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Time to pain freedom and onset of pain relief with rizatriptan 10 mg and prescription usual-care oral medications in the acute treatment of migraine headaches: a multicenter, prospective, open-label, two-attack, crossover study.
Clin Ther. 2006 Jun; 28(6):872-80.CT

Abstract

BACKGROUND

Patients and physicians consider rapid onset of pain relief and pain freedom among the most important attributes of migraine therapy.

OBJECTIVE

This study compared the effectiveness of rizatriptan 10 mg and usual-care oral migraine medications in everyday clinical practice settings.

METHODS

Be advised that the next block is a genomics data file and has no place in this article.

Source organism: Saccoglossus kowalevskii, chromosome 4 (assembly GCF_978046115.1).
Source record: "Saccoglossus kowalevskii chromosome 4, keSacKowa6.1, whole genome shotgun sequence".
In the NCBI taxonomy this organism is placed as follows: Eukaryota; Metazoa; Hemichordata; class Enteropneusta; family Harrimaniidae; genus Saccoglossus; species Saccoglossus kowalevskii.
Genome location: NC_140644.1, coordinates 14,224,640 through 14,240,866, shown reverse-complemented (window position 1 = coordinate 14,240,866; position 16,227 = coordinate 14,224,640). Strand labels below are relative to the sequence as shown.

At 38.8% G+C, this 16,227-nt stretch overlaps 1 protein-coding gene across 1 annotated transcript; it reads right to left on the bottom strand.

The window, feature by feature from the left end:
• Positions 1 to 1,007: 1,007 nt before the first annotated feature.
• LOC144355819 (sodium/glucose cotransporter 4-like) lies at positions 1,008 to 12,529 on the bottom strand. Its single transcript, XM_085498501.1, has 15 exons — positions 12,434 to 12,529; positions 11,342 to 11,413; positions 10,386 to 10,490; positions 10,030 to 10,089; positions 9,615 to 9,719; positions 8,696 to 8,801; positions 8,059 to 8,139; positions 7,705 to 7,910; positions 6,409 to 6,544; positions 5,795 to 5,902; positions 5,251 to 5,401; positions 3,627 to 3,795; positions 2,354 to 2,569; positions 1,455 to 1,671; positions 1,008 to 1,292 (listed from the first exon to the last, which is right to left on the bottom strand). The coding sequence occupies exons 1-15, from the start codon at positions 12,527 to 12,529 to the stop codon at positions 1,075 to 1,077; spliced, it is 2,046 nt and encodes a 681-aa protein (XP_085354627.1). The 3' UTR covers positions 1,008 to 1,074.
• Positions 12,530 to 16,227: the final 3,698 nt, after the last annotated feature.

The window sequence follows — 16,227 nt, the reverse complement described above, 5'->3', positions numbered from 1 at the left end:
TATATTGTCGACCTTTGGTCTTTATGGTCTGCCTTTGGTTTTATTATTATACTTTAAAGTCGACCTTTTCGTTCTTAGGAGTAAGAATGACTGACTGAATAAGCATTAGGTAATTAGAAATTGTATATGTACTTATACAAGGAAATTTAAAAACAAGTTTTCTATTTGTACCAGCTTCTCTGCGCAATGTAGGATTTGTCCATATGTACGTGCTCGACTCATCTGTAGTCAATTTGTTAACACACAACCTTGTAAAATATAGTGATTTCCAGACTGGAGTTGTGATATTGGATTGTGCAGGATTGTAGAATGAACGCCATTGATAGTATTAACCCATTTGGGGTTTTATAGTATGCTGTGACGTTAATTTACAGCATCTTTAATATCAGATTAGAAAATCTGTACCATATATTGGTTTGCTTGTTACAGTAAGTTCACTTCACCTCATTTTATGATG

This was a multicenter, prospective, open-label study. Adult patients treated 2 sequential migraine attacks with rizatriptan 10 mg and a usual-care prescription migraine medication in a crossover manner. Patients chose which medication to take first. They recorded the treatment outcomes using a stopwatch and a treatment diary. End points included time to pain freedom (length of time from dosing to no pain) and time to onset of pain relief (mean time to onset of pain relief and proportion of patients reporting onset of pain relief at 30 minutes), satisfaction with treatment, and medication preference. Information on adverse events was collected through the normal post-marketing reporting mechanism. Comparisons were made using the paired t test and McNemar test for continuous and categorical variables, respectively. A mixed model, accounting for multiple observations per patient, was fitted for the time to pain freedom, controlling for age, sex, treatment period, medication, and headache severity.